Christmas traditions from far away: how to find more joy at a busy time of year
The weeks leading up to Christmas were, even in the time of COVID, a flurry of activity: the end of school, food and gift shopping, cooking and baking and the end of year catch-ups with family and friends. By the time we all finished the last of the pavlova at Christmas lunch, we were exhausted and some of us had to retreat to the cool of the lounge room for a little nap. I’d had my booster shot on Christmas Eve so felt lethargic and no fun at all anyway.
The Festive Mental Load: Are we there yet?
While it’s nice to think of all the lovely aspects of Christmas, like the Christmas Day feast, gifts and games- they don’t just “happen” Someone has to put it all together. A lot of work goes into Christmas. And elves aren’t going to be doing it. Traditionally it’s mum but whoever ends up bearing the brunt of it is bound to be at risk of the mid-afternoon melt-down.
Just because it’s Christmas it doesn’t mean the regular demands of maintaining a household magically disappear. If anything, because of work and school breaks and a steady stream of visitors, those demands increase. On top of this are a number of other duties (decorating, food and gift buying etc), many of which are expensive and then the cheaper items are plastic and ephemeral- which adds to the guilt of adding unnecessarily to landfill.
Three New Traditions
I have found three Scandinavian inspired ideas which are now a part of our Christmas tradition and vocabulary. It’s true that the winter landscape and short days for the northern hemisphere Christmas are a world away from our bright summer days here in South Australia- that does not mean we can’t enjoy that cosy feeling of being around loved ones at a festive time of year.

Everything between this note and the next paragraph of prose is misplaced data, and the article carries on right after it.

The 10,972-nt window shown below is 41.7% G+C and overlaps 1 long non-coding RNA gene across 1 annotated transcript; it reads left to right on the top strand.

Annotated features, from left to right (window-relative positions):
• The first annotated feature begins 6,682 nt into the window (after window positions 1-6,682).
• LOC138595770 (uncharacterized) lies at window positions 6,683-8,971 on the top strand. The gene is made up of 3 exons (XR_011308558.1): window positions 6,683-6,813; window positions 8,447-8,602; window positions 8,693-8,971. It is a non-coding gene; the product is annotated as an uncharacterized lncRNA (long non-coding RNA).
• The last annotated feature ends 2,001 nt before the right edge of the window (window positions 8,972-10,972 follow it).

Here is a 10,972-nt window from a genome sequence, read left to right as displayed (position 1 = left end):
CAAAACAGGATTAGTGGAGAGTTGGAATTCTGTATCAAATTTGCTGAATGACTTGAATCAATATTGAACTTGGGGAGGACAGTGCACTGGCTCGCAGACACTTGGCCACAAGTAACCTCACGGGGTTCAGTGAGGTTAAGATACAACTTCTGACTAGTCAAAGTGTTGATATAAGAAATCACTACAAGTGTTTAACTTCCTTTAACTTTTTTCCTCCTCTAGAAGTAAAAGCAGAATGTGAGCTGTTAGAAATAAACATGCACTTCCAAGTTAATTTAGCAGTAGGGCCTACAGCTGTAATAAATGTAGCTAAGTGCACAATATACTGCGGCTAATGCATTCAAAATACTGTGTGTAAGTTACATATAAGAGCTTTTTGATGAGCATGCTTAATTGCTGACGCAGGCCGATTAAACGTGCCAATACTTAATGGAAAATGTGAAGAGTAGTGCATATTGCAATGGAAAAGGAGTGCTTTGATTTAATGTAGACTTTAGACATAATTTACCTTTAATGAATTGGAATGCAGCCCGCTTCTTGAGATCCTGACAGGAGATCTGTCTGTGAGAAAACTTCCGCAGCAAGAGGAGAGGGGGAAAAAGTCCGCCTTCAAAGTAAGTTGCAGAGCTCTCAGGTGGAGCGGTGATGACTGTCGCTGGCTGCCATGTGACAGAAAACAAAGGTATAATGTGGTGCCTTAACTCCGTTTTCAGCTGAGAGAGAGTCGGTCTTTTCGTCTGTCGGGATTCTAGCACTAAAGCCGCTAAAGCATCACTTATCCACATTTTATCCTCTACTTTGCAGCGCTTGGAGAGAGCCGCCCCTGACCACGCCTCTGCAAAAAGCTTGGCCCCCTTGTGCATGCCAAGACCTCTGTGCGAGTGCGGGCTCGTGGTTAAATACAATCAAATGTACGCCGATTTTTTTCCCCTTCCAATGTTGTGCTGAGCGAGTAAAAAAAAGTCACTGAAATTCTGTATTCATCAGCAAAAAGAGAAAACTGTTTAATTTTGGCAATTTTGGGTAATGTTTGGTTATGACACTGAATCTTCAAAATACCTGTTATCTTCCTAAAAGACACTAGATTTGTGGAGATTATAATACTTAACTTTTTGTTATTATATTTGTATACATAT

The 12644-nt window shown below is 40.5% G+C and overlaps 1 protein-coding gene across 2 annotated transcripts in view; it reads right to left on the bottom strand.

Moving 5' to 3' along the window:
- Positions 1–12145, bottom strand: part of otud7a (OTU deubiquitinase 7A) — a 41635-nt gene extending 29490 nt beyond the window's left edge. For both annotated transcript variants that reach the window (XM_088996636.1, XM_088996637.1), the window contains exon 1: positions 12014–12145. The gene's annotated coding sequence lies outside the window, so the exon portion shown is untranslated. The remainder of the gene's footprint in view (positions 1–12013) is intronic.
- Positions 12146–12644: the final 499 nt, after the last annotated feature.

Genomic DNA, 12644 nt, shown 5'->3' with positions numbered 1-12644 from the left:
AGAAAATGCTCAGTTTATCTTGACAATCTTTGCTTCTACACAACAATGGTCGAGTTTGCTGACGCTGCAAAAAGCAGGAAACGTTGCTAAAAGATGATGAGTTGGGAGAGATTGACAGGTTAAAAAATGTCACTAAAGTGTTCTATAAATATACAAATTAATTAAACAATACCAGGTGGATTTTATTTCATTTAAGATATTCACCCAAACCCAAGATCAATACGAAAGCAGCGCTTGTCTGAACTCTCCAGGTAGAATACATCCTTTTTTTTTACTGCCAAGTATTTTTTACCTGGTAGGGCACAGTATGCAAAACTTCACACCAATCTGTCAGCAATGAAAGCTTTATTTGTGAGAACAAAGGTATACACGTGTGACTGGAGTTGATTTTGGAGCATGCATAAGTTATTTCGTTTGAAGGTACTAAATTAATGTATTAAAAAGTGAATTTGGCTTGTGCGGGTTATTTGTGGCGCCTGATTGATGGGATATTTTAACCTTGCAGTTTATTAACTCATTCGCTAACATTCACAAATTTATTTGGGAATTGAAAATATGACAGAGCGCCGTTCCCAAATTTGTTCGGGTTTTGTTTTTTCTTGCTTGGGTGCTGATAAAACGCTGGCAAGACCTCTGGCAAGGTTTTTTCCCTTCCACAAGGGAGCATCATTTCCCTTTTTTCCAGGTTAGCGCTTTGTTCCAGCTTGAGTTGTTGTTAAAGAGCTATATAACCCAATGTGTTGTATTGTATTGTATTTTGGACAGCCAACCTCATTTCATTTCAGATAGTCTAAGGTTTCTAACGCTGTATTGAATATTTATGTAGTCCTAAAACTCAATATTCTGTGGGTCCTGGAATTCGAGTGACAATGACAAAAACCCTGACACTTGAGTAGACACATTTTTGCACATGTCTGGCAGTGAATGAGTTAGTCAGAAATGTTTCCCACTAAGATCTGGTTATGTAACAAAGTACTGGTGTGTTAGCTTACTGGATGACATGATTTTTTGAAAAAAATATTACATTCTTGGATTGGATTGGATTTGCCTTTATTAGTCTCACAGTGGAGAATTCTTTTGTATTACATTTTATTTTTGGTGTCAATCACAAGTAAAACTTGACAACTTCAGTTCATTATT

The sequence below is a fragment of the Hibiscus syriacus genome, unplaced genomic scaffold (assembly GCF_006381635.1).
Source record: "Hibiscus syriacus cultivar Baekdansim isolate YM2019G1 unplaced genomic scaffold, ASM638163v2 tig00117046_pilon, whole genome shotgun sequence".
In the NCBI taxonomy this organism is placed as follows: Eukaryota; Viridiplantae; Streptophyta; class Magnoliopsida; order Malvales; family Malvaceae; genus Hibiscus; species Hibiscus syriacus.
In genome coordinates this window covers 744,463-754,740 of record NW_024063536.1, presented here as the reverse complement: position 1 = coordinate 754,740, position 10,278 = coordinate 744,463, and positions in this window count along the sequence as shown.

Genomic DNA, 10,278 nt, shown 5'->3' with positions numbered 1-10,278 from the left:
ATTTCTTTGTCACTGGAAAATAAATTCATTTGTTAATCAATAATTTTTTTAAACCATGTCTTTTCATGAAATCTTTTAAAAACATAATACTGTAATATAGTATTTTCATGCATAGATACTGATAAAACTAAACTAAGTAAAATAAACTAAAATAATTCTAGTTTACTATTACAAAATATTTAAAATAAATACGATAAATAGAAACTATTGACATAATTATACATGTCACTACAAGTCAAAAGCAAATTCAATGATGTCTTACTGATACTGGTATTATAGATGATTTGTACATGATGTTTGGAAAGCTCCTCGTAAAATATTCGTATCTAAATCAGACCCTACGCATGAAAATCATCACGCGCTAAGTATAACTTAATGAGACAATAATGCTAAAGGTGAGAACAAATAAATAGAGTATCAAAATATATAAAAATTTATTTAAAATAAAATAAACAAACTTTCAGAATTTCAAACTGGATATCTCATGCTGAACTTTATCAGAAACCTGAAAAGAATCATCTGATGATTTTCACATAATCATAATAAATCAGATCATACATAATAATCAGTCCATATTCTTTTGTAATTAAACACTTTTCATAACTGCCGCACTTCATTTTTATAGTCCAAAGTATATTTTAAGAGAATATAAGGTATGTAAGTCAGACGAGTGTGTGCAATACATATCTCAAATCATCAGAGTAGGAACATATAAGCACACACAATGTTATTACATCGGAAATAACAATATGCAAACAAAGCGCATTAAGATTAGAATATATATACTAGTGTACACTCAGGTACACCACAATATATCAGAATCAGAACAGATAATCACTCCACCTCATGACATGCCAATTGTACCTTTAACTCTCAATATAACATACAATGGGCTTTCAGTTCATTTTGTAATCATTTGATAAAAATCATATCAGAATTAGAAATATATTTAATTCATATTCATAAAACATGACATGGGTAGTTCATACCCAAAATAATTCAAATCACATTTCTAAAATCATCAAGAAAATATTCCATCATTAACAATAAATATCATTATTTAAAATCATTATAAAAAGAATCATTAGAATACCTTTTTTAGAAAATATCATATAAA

Christmas Eve: Jólabókaflóðið (flood of books)
This gorgeous tradition originated in faraway Iceland. It is the idea of gifting loved ones on Christmas Eve a book and some chocolate. Then you can all settle in and enjoy reading and eating together!
In 1944 the Icelandic book trade started sending a book catalogue to every household in November. Christmas Eve, which is when presents are opened, became a night when people stay in to read their gifts, often with a cup of hot chocolate. Or just chocolate. It is (roughly) pronounced ‘Yo-lah-boh-kav-lord.’ Anyone reading this who can speak Icelandic- I am more than happy for you to correct me!
We supplement this tradition by wearing Christmas themed T-shirts. This year my daughter and I paid homage to our favourite Christmas movies.
Pakkeleg: A Danish Gift Exchange Game
Pakkeleg (Pack-ah-lie) is a traditional Danish gift exchange game played during the holiday season which involves participants exchanging gifts based on rolling dice. It brings out the worst in us all in a (usually) fun way. Our Danish friends introduced us to this hilarious game when we shared a Christmas table in Bali.
How to play Pakkeleg:
What you need:
-1-3 wrapped gifts from each participant, 2 dice and a timer